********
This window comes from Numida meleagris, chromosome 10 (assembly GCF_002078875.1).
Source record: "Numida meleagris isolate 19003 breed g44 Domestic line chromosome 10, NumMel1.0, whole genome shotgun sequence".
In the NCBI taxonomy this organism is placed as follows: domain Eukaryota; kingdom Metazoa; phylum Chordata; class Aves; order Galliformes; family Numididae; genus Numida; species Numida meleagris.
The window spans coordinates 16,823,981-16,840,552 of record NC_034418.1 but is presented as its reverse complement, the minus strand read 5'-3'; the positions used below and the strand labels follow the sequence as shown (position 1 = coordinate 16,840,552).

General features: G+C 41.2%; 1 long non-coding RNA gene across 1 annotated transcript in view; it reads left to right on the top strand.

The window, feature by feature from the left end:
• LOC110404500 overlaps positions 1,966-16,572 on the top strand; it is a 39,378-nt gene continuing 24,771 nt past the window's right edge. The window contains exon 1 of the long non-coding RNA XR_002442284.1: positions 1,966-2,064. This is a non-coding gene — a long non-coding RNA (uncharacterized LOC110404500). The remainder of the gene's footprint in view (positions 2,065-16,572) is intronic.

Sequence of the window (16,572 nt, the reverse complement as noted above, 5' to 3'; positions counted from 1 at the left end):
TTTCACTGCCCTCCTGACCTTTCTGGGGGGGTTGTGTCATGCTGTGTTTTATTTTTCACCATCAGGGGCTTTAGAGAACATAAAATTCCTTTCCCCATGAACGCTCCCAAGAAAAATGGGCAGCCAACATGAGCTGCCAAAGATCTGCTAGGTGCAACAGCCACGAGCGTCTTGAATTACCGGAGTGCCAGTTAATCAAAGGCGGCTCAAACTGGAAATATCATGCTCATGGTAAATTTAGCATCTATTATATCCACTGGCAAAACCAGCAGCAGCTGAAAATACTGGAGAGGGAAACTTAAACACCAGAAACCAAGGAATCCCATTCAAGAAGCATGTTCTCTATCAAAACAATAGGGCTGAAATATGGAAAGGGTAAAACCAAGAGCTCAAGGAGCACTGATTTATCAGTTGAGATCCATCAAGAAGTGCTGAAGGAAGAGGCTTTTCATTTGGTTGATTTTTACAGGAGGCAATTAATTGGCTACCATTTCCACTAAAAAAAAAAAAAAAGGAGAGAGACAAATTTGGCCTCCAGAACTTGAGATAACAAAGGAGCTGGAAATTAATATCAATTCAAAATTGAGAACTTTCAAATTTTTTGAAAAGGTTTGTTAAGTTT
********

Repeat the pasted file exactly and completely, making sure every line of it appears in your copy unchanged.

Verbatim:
This window comes from Numida meleagris, chromosome 10 (assembly GCF_002078875.1).
Source record: "Numida meleagris isolate 19003 breed g44 Domestic line chromosome 10, NumMel1.0, whole genome shotgun sequence".
In the NCBI taxonomy this organism is placed as follows: domain Eukaryota; kingdom Metazoa; phylum Chordata; class Aves; order Galliformes; family Numididae; genus Numida; species Numida meleagris.
The window spans coordinates 16,823,981-16,840,552 of record NC_034418.1 but is presented as its reverse complement, the minus strand read 5'-3'; the positions used below and the strand labels follow the sequence as shown (position 1 = coordinate 16,840,552).

General features: G+C 41.2%; 1 long non-coding RNA gene across 1 annotated transcript in view; it reads left to right on the top strand.

The window, feature by feature from the left end:
• LOC110404500 overlaps positions 1,966-16,572 on the top strand; it is a 39,378-nt gene continuing 24,771 nt past the window's right edge. The window contains exon 1 of the long non-coding RNA XR_002442284.1: positions 1,966-2,064. This is a non-coding gene — a long non-coding RNA (uncharacterized LOC110404500). The remainder of the gene's footprint in view (positions 2,065-16,572) is intronic.

Sequence of the window (16,572 nt, the reverse complement as noted above, 5' to 3'; positions counted from 1 at the left end):
TTTCACTGCCCTCCTGACCTTTCTGGGGGGGTTGTGTCATGCTGTGTTTTATTTTTCACCATCAGGGGCTTTAGAGAACATAAAATTCCTTTCCCCATGAACGCTCCCAAGAAAAATGGGCAGCCAACATGAGCTGCCAAAGATCTGCTAGGTGCAACAGCCACGAGCGTCTTGAATTACCGGAGTGCCAGTTAATCAAAGGCGGCTCAAACTGGAAATATCATGCTCATGGTAAATTTAGCATCTATTATATCCACTGGCAAAACCAGCAGCAGCTGAAAATACTGGAGAGGGAAACTTAAACACCAGAAACCAAGGAATCCCATTCAAGAAGCATGTTCTCTATCAAAACAATAGGGCTGAAATATGGAAAGGGTAAAACCAAGAGCTCAAGGAGCACTGATTTATCAGTTGAGATCCATCAAGAAGTGCTGAAGGAAGAGGCTTTTCATTTGGTTGATTTTTACAGGAGGCAATTAATTGGCTACCATTTCCACTAAAAAAAAAAAAAAAGGAGAGAGACAAATTTGGCCTCCAGAACTTGAGATAACAAAGGAGCTGGAAATTAATATCAATTCAAAATTGAGAACTTTCAAATTTTTTGAAAAGGTTTGTTAAGTTT